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Zimbabwe Facing Worst Food Shortage In 4 years

Zimbabwe Facing Worst Food Shortage In 4 years

About 2.2 million Zimbabweans will need food aid by the start 2014, up from 1.6 million early this year – the country’s worst food shortage in four years – according to World Food Program estimates.

Bad weather, power disruptions and a massive farming switch from grain to more profitable crops such as tobacco are being blamed for the food deficit, according to a report in AllAfrica.

One in three children in Zimbabwe is chronically malnourished; 25 percent of deaths under age 5 are attributed to nutritional deficiencies and 47 percent of women are anemic. The state of national nutrition is worrisome, President Robert Mugabe said in May, according to the report.

Zimbabwe needs 2 million tonnes of grain a year to feed its people and livestock but for the 2012-2013 season, production is projected to be around 789,000 tonnes, forcing the government to negotiate food imports with affordable prices.

Neighboring Zambia, which has a corn surplus, promised to help out with 150,000 tonnes of corn.

Corn is the main component of Zimbabweans’ favorite staple food sadza.

Zimbabwe is expected to produce less than 50,000 tonnes of wheat, while demand is about 400,000 tonnes, said Vice President Joyce Mujuru, chairwoman of the country’s food security and nutrition board. She blamed frequent power cuts and high input costs, among others, for the decline in domestic production.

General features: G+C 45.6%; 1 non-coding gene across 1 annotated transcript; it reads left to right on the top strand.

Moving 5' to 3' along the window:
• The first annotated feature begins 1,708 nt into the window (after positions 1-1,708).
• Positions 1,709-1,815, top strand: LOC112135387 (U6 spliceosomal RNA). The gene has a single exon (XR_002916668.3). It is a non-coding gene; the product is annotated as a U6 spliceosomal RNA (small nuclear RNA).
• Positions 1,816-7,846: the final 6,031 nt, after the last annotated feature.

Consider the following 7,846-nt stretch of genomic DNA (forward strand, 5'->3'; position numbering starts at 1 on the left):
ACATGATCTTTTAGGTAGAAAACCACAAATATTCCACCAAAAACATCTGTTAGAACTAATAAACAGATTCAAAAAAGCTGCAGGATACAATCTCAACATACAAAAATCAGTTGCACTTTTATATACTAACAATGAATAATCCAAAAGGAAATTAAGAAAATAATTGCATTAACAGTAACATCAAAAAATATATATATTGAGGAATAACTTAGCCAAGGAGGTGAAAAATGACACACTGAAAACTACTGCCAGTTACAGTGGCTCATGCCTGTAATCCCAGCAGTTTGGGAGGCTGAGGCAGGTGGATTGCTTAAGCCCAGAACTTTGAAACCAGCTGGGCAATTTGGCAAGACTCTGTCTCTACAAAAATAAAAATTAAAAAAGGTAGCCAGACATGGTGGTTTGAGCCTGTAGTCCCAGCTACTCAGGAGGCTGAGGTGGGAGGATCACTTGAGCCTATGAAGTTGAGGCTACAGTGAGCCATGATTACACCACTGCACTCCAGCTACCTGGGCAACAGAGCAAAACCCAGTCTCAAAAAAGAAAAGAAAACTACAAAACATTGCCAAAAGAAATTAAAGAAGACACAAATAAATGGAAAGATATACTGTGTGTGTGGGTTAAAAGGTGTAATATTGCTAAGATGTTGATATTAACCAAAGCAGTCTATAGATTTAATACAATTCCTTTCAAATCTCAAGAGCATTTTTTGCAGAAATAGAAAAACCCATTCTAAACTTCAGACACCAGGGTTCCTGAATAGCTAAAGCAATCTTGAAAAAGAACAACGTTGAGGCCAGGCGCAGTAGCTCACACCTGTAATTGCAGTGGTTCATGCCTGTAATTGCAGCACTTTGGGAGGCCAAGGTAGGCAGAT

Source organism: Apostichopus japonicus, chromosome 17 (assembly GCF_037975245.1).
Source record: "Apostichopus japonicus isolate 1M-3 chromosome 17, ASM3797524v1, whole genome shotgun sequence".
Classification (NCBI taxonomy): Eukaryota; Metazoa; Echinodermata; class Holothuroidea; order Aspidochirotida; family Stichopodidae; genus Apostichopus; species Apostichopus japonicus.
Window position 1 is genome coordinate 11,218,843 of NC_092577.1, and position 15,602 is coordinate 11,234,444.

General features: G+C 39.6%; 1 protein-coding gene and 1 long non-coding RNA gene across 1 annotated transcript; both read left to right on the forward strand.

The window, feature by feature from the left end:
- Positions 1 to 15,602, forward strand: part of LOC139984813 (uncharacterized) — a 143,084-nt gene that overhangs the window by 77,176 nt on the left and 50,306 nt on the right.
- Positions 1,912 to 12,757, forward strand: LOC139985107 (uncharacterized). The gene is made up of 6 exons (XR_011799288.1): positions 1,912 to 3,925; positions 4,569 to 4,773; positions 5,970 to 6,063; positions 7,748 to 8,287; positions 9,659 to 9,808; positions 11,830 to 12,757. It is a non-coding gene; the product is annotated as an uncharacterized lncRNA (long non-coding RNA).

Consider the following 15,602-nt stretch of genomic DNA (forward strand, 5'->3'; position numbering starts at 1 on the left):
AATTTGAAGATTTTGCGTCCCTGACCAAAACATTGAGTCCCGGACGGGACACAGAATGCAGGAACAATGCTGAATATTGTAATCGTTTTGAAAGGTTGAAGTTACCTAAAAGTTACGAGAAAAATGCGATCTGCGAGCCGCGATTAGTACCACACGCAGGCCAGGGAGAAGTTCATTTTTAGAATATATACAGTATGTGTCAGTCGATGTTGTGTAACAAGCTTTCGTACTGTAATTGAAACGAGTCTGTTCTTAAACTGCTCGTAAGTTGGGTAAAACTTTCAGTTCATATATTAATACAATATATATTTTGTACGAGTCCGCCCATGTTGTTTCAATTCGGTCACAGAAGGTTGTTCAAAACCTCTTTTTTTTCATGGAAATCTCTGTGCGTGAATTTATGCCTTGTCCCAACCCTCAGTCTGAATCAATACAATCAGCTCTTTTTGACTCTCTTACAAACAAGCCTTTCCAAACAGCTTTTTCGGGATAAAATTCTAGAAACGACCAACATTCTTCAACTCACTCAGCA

According to state media reports, the banking sector has mobilized $620 million to finance farming for the 2013-2014 agricultural season, up from $549 million the previous year, but half of the money will go towards tobacco production.

Bankers Association of Zimbabwe President George Guvamatanga said 7.55 percent of the funds would be earmarked for cotton, 4.88 percent for seed production and less than 5 percent for corn.

Corn prices have not been favorable, with farmers opting for the more lucrative cash crops such as tobacco and cotton, the report said.